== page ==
Day: October 25, 2002

  • Doug Kaye:

    Will Web Services Change Web Hosting?  The high-end web-hosting business is cooling off, but web services are on fire. What’s going to happen when they meet? I recently spoke to some of the movers and shakers of the web-hosting world, and asked them how they were anticipating the arrival of web services. [My October column for The Web Host Industry Review]

  • Keith Devens:

    Up until just now I had been poo-pooing .Net – I’ve really taken absolutely no interest. C# is easy if you know Java, .Net the libraries are just a bunch of class libraries I can pick up, and while IL I’d be interested in, it’d take more time to really understand deeply than I was willing to give right now.

    Then I got a call from a recruiter. I told him I wasn’t in the market right now, of course – anyone who’s been following my weblog realizes how much work I’ve had in school this past week, for instance – but that I’d be happy to be back at work. Compared to work, I hate school. So he asked my timetable for school, and I told him, and he said he’d keep in touch.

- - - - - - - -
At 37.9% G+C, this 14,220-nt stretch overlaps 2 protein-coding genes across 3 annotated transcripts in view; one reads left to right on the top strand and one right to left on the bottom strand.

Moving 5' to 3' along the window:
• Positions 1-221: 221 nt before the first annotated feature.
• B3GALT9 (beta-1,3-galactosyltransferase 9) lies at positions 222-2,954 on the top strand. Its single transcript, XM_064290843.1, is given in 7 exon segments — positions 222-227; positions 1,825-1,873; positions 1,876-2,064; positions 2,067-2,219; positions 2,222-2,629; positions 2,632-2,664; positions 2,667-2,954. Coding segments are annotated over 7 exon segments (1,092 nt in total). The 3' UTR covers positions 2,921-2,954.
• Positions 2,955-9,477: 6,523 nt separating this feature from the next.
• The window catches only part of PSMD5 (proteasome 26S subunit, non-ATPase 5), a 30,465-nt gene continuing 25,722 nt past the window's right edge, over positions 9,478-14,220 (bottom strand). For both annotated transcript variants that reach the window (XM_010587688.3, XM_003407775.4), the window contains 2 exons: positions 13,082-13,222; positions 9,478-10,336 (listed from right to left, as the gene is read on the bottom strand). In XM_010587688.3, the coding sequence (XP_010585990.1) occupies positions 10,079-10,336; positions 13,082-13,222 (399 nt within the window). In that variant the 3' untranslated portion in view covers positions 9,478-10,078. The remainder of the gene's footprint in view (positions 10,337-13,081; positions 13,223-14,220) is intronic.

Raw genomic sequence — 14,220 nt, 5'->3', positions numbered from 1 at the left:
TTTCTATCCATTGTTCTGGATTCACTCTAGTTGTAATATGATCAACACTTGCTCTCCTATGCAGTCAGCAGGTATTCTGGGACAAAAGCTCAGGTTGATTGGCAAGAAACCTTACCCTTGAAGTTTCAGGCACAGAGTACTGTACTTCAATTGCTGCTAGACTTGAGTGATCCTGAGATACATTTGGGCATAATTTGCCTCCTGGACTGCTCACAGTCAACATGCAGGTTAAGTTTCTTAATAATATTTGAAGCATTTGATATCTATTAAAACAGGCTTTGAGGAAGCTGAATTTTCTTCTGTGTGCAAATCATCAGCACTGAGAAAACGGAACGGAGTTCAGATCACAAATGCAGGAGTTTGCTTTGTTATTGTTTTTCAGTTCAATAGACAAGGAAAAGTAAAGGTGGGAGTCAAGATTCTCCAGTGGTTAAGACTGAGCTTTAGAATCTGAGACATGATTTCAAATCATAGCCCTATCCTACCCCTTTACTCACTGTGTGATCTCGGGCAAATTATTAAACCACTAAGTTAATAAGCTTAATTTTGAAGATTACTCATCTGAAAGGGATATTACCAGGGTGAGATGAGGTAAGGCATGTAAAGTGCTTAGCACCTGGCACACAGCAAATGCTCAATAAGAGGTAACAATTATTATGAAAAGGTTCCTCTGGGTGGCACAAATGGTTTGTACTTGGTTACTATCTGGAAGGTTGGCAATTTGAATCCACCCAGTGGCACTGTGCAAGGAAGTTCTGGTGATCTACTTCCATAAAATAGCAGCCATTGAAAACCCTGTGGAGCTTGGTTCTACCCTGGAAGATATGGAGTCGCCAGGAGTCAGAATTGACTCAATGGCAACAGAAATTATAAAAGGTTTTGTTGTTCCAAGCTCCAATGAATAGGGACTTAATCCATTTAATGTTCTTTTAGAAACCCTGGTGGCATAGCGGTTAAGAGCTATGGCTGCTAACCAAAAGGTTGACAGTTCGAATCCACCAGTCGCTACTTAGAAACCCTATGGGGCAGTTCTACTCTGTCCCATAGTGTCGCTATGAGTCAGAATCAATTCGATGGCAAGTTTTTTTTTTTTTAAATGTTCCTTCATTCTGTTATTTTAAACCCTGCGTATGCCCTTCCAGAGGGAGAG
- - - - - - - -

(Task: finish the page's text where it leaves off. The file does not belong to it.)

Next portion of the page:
Before we got off the phone, he recommended that I learn C# and .Net. He didn’t really seem to know what they were, but he said that that’s what’s going to be big. Like I said, up until now I’ve been poo-pooing .Net, but today I’ve realized that maybe someone will be willing to pay me to do it. I’m more interested now… 🙂 So maybe I should keep my “skills” up to date with .Net…

    C# is wicked cool, and seems natural from a Java programmer’s point of view.

  • Magnus Lie Hetland: Instant Python.

    To begin with, think of Python as pseudo-code. It’s almost true. Variables don’t have types, so you don’t have to declare them. They appear when you assign to them, and disappear when you don’t use them anymore. Assignment is done by the = operator. Equality is tested by the == operator. You can assign several variables at once.

    Dude.  I always knew that Python ruled, but I needed this bootstrap a lot.  Everything python that I’ve read makes complete sense, but this feels like a handy dandy reference for programmers who need to know the basics of py.

    Blocks are indicated through indentation, and only through indentation.

    I love this language.